Freddie Bitsoie and James Fraioli’s forthcoming book celebrates the diversity of Native American cuisine. Dishes include Cherrystone Clam Soup from the Northeastern Wampanoag and Spice-Rubbed Pork Tenderloin from the Pueblo peoples. With recipes from coast to coast, New Native Kitchen has something for everyone, combining an education in flavor with lessons on culinary heritage.

14. Ottolenghi Test Kitchen: Shelf Love by Yotam Ottolenghi

“Being good to yourself,” Yotam Ottolenghi writes,” means enjoying big flavors and highlighting vegetables without taking on too much work.” Ottolenghi Test Kitchen will help home cooks clean out their pantry by being creative with their meals. That may mean adding new twists to old favorites or letting a few simple ingredients stand for themselves.

15. Rice by Michael W. Twitty

Michael Twitty’s book traces the influence and scope of rice throughout culinary history and the African diaspora. Offering a diverse range of tastes and textures, the humble grain has grown to be one of the most adaptable foods we have. Whether it’s crispy or smooth, steamed or fried, smothered in gumbo or standing alone, the rice of Twitty’s recipes will bring cooks closer to the traditions and customs of cuisines across the world.

16. Take One Fish by Josh Niland

Finding sustainable seafood can be difficult, and for some cooks, knowing what to do with that fish once they have it can be an even greater challenge. Take One Fish will help you unpack the flavor and potential of 15 different fish, using all of the parts from scale to tail. Grow bolder and more creative with every step through unexpected flavor combinations and happy imperfections.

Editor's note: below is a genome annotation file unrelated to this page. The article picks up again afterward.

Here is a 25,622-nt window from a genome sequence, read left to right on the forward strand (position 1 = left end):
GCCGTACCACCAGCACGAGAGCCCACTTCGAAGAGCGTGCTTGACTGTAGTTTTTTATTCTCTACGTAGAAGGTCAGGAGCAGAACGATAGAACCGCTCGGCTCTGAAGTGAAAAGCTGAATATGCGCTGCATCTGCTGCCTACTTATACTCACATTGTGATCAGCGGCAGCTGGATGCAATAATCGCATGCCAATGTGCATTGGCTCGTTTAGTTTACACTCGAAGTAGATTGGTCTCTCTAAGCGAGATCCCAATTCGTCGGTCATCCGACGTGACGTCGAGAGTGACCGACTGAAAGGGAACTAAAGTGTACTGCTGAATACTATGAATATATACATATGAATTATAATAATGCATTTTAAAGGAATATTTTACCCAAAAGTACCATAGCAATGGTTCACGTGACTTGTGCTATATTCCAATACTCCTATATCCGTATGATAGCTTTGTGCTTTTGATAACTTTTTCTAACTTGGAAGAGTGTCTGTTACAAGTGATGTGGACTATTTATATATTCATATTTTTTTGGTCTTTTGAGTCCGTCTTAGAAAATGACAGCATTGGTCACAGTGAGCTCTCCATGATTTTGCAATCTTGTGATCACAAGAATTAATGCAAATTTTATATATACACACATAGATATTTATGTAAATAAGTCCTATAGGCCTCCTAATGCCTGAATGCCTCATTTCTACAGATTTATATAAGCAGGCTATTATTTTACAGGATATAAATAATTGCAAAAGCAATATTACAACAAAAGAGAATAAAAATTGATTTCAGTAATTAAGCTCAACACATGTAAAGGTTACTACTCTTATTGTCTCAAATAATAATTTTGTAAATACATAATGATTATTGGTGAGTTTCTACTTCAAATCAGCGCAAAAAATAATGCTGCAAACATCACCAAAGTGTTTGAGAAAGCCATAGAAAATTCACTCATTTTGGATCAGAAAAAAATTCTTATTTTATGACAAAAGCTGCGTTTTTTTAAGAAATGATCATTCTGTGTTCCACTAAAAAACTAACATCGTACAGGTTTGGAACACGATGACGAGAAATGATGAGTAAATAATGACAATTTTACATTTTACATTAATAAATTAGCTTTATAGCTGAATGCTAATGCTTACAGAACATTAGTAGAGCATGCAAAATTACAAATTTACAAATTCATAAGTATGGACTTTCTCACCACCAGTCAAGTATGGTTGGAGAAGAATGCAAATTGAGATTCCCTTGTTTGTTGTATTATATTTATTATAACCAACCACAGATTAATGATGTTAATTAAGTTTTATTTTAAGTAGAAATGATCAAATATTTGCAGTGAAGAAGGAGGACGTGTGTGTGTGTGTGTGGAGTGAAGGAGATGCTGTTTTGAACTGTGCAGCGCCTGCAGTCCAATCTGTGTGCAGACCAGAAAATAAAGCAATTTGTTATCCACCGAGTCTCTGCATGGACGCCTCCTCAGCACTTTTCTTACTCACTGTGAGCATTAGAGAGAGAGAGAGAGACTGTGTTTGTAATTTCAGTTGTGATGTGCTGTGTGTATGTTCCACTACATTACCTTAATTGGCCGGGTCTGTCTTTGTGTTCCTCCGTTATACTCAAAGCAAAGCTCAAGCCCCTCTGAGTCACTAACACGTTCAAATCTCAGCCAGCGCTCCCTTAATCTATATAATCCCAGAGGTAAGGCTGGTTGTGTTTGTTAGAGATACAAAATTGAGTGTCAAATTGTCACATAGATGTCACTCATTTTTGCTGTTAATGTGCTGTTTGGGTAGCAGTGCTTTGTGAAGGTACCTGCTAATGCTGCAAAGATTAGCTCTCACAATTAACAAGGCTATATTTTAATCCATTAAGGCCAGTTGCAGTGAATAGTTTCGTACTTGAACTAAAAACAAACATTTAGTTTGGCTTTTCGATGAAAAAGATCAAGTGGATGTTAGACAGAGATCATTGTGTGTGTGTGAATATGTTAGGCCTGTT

17. The Forager Chef’s Book of Flora: Recipes and Techniques for Edible Plants from Garden, Field, and Forest By Alan Bergo

The Forager’s Chef Book of Flora by Alan Bergo comes stocked with photos, stories, and lessons that will bring readers closer to the plants that grow around them. The book highlights the importance of exploring by cooking with young plants before they ripen and using the lesser-known parts of a vegetable. Readers can benefit from the traditional knowledge shared in each chapter.

18. The Perennial Kitchen: Simple Recipes for a Healthy Future by Beth Dooley

The Perennial Kitchen doesn’t only teach cooks what to do with their ingredients. It also shows them where each ingredient comes from, how they have been prepared, and what they do for the environment. The book offers insight into grains, fruits, nuts, and vegetables that bring color to diets and protect the planet. Alongside each food’s origins, the cookbook includes nutrition information, offering information on which dishes pack the heartiest and healthiest punch.

19. The Zero-Waste Chef Cookbook by Anne-Marie Bonneau

Reducing waste is hard enough. Going zero-waste seems, for many, like an impossible task. Luckily, The Zero-Waste Chef Cookbook teaches simple–and free–fixes to make the most of what they buy. With 75 recipes and end-of-cooking tips on what to make with leftovers, the book shows that going zero-waste might not be too hard, after all.